Nintendo Provides Some Context to 2013's Tomodachi Life Same-Sex Marriage Controversy

Indications are is that it still won't be an option, though

Yesterday's Tomodachi Life Nintendo Direct brought the rather wacky 3DS Mii life-sim to the attention of a lot more gamers, though it's not actually a new release. Tomodachi Collection: New Life was a Spring 2013 arrival in Japan, and proceeded to accrue some impressive sales and generate buzz in Nintendo's homeland.

Controversy did arise, however, when it emerged that it had become possible for same-sex marriages between male Mii characters, with chatter on Japanese forums suggesting it was even helping sales, though that wasn't definitively proven to be the case. It then emerged that a subsequent patch from Nintendo would not only fix a bug causing problems with saving progress, but also remove the 'glitch' allowing same-sex marriages in the game. It prompted spirited debate online due to the sensitive issues that it raised, and the fact that — glitch or not — same-sex marriage was coming out of the game in favour of heterosexual-only relationships.

Some have wondered whether the localised version will, likewise, be heterosexual marriages only. It looks to be so, while games writer Wesley Copeland has been provided the following statement by Nintendo UK regarding the background of those issues in the Japanese version last year.

Two developments occurred that led to some misunderstanding about this.

First, as a result of a mistake in comprehension of Japanese, some people misinterpreted Japanese reports and fan activity and thought same-sex relationships were possible.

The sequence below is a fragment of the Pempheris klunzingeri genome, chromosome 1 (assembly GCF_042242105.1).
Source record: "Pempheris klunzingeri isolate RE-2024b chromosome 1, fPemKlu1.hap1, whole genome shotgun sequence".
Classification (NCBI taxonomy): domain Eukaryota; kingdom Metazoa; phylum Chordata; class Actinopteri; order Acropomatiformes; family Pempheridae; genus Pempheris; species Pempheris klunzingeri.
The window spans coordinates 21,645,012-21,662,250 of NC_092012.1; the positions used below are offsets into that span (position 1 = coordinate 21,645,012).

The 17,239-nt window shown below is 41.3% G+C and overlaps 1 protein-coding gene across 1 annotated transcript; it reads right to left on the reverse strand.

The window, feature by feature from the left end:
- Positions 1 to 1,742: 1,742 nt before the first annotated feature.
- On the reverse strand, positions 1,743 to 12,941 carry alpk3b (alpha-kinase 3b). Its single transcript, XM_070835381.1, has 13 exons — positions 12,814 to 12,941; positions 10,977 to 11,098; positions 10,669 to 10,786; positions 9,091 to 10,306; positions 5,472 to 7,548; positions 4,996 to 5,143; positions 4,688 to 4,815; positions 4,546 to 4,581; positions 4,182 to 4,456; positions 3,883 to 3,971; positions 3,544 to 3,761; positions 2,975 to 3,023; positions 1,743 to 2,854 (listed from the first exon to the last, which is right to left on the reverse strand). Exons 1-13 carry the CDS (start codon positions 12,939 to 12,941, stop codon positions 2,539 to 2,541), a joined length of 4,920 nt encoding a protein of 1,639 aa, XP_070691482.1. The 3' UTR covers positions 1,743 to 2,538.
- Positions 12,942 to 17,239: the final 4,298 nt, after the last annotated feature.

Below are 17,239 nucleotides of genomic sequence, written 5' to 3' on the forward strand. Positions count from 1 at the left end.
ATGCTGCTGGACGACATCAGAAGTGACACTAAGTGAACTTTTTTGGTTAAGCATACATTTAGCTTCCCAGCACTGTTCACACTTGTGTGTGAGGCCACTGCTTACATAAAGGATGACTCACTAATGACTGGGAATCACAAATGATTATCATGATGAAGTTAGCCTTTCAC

This occurred because they saw Japanese fans posting game screenshots of male and female Mii characters, where female Mii characters were designed and clothed in such a way that they looked male. Since these explanations were made in Japanese by the Japanese fans who posted the images, the Japanese people do not have such a misunderstanding.

Second, a critical bug occurred in the original Japanese version of the game which made it impossible for the player to continue the game.

When Mii characters were imported from a Wii console, or the previous game in the Tomodachi Collection series on Nintendo DS (which was only released in Japan), into the Nintendo 3DS version, it could lead to scrambled Mii data within the Nintendo 3DS version.

This could result in different Miis being randomly assigned to existing in-game relationships, such as already married Mii, or as just one other example, giving the appearance of same-sex relations. Because this bug caused the inability for the player to save the game data and continue the game, we released a patch.

This statement clearly brings attention to the game-disrupting nature of the bug that allowed same-sex Mii characters to be married in-game, explaining the fix. While that makes the actions at the time a little more understandable, it doesn't change the fact that a game with a focus on relationships and marriage does not allow same-sex couples. In that respect, it's still looking like an exceptionally cautious, conservative approach from the development team and its management.

From a business and commercial perspective, purely in numbers and market logic, this may be the correct decision for Nintendo. In the far more important area of representing fully inclusive, modern attitudes, we'd suggest that this remains a disappointing aspect of the game. It's a political and rights issue that Nintendo is avoiding, which will be a decision for which it'll likely draw its share of criticism.


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